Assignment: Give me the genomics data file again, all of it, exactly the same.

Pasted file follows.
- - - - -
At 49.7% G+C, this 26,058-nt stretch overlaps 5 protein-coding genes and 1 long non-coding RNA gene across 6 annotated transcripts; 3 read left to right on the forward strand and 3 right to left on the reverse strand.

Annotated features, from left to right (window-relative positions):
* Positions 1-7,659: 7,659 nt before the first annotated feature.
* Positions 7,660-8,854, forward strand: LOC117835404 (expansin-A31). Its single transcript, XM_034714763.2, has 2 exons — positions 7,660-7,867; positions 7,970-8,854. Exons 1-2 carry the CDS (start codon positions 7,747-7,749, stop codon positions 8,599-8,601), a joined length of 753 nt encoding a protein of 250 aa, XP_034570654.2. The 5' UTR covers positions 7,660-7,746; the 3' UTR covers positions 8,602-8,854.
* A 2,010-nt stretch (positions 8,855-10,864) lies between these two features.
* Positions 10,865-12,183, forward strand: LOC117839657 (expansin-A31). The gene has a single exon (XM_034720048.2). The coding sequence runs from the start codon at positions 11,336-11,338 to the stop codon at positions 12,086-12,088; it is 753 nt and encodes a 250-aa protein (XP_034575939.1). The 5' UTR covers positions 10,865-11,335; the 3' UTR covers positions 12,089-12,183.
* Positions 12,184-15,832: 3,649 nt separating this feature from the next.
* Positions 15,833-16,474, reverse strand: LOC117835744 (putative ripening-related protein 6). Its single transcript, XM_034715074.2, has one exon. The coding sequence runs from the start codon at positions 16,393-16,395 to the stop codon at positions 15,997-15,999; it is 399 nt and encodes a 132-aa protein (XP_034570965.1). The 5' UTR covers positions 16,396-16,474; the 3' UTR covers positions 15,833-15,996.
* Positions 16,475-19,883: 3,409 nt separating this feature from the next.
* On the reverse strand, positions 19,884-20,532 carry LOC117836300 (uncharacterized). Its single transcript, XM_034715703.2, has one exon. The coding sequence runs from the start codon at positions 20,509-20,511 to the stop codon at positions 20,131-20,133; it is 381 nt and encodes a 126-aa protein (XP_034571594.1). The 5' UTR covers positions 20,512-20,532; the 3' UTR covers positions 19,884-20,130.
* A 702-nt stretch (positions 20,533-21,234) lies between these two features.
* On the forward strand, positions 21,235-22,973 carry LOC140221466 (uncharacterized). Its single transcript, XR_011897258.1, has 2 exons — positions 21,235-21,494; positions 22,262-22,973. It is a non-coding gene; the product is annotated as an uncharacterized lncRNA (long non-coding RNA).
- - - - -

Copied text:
At 49.7% G+C, this 26,058-nt stretch overlaps 5 protein-coding genes and 1 long non-coding RNA gene across 6 annotated transcripts; 3 read left to right on the forward strand and 3 right to left on the reverse strand.

Annotated features, from left to right (window-relative positions):
* Positions 1-7,659: 7,659 nt before the first annotated feature.
* Positions 7,660-8,854, forward strand: LOC117835404 (expansin-A31). Its single transcript, XM_034714763.2, has 2 exons — positions 7,660-7,867; positions 7,970-8,854. Exons 1-2 carry the CDS (start codon positions 7,747-7,749, stop codon positions 8,599-8,601), a joined length of 753 nt encoding a protein of 250 aa, XP_034570654.2. The 5' UTR covers positions 7,660-7,746; the 3' UTR covers positions 8,602-8,854.
* A 2,010-nt stretch (positions 8,855-10,864) lies between these two features.
* Positions 10,865-12,183, forward strand: LOC117839657 (expansin-A31). The gene has a single exon (XM_034720048.2). The coding sequence runs from the start codon at positions 11,336-11,338 to the stop codon at positions 12,086-12,088; it is 753 nt and encodes a 250-aa protein (XP_034575939.1). The 5' UTR covers positions 10,865-11,335; the 3' UTR covers positions 12,089-12,183.
* Positions 12,184-15,832: 3,649 nt separating this feature from the next.
* Positions 15,833-16,474, reverse strand: LOC117835744 (putative ripening-related protein 6). Its single transcript, XM_034715074.2, has one exon. The coding sequence runs from the start codon at positions 16,393-16,395 to the stop codon at positions 15,997-15,999; it is 399 nt and encodes a 132-aa protein (XP_034570965.1). The 5' UTR covers positions 16,396-16,474; the 3' UTR covers positions 15,833-15,996.
* Positions 16,475-19,883: 3,409 nt separating this feature from the next.
* On the reverse strand, positions 19,884-20,532 carry LOC117836300 (uncharacterized). Its single transcript, XM_034715703.2, has one exon. The coding sequence runs from the start codon at positions 20,509-20,511 to the stop codon at positions 20,131-20,133; it is 381 nt and encodes a 126-aa protein (XP_034571594.1). The 5' UTR covers positions 20,512-20,532; the 3' UTR covers positions 19,884-20,130.
* A 702-nt stretch (positions 20,533-21,234) lies between these two features.
* On the forward strand, positions 21,235-22,973 carry LOC140221466 (uncharacterized). Its single transcript, XR_011897258.1, has 2 exons — positions 21,235-21,494; positions 22,262-22,973. It is a non-coding gene; the product is annotated as an uncharacterized lncRNA (long non-coding RNA).